Trayvon Martin Case: Zimmerman not a racist, legal advisor says
A legal advisor for George Zimmerman, the man who told police he shot and killed Trayvon Martin, says the Florida shooting had nothing to do with race.
Though he acknowledged he hadn’t spoken to Zimmerman about what happened the night the unarmed African American teenager was slain, Craig Sonner, an Orlando, Fla., criminal defense lawyer, told CNN that Zimmerman is not a racist.
“I asked him if he uses racial slurs and he has denied that,” Sonner said about allegations that Zimmerman had uttered a racial slur while on the phone with 911 dispatchers.
Sanford, Fla., police released the 911 recordings last week in which Zimmerman told the operator that he saw a suspicious teenager.
“Something’s wrong with him. Yep. He’s coming to check me out,” Zimmerman told the dispatcher. “He’s got something in his hands. I don’t know what his deal is. Send officers over here.”
Zimmerman reported the teen had started to run and said he was following. The dispatcher told him, “We don’t need you to do that.”
Neighbors soon began calling 911 to report a fight, then a gunshot. By the time police arrived, Martin was dead.
A 28-year-old neighborhood watch volunteer, Zimmerman has not been arrested because police said there was no evidence to contradict his claim that he fired in self-defense.
Zimmerman has been advised to stay out of the public eye, the Orlando Sentinel reported Sonner as saying. Sonner said he didn’t know, nor did he need to know, where Zimmerman has been hiding after the shooting.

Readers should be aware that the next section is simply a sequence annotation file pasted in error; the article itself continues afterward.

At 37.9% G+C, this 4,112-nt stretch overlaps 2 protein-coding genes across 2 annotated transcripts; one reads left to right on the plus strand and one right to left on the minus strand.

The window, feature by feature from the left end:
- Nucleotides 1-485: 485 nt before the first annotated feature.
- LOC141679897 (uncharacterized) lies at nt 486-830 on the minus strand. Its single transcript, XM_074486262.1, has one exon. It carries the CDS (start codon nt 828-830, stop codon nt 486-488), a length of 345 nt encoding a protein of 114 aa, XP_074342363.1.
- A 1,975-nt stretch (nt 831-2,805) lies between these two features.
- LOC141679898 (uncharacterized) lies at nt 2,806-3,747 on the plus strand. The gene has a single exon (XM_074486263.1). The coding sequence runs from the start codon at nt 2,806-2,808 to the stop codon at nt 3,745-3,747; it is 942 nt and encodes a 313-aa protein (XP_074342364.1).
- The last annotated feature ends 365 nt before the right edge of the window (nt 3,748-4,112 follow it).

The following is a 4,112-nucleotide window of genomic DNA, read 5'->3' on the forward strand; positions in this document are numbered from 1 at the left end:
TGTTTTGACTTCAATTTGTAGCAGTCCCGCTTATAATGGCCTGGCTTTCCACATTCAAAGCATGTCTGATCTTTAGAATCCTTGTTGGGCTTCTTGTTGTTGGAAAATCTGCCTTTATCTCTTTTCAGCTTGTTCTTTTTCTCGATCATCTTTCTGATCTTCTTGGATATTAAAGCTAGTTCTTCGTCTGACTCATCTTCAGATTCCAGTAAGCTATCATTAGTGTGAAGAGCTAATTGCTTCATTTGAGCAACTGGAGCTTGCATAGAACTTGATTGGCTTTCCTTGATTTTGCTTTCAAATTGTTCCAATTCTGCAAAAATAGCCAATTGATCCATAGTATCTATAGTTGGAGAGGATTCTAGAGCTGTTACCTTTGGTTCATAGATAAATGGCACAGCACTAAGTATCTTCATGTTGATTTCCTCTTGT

Sonner said Zimmerman is “under a lot of stress and being concerned about the grave situation he is in.”
Sonner did not return phone calls Saturday.
Threats to Zimmerman and the police staff involved in the investigation have been mounting since the news about the lack of an arrest broke and those close to Zimmerman say information being circulated about him is incorrect.
“The portrayal of George Zimmerman in the media, as well as the series of events that led to the tragic shooting, are false and extremely misleading,” wrote his father, Robert, a retired magistrate judge, in a letter published in the Orlando Sentinel. “Unfortunately, some individuals and organizations have used this tragedy to further their own causes and agendas.”
Zimmerman and his wife were involved in a mentorship program with two African American teens, taking them to the mall and a science center, Sonner said, adding, “I do not believe that’s the indication of a person who’s a racist.”
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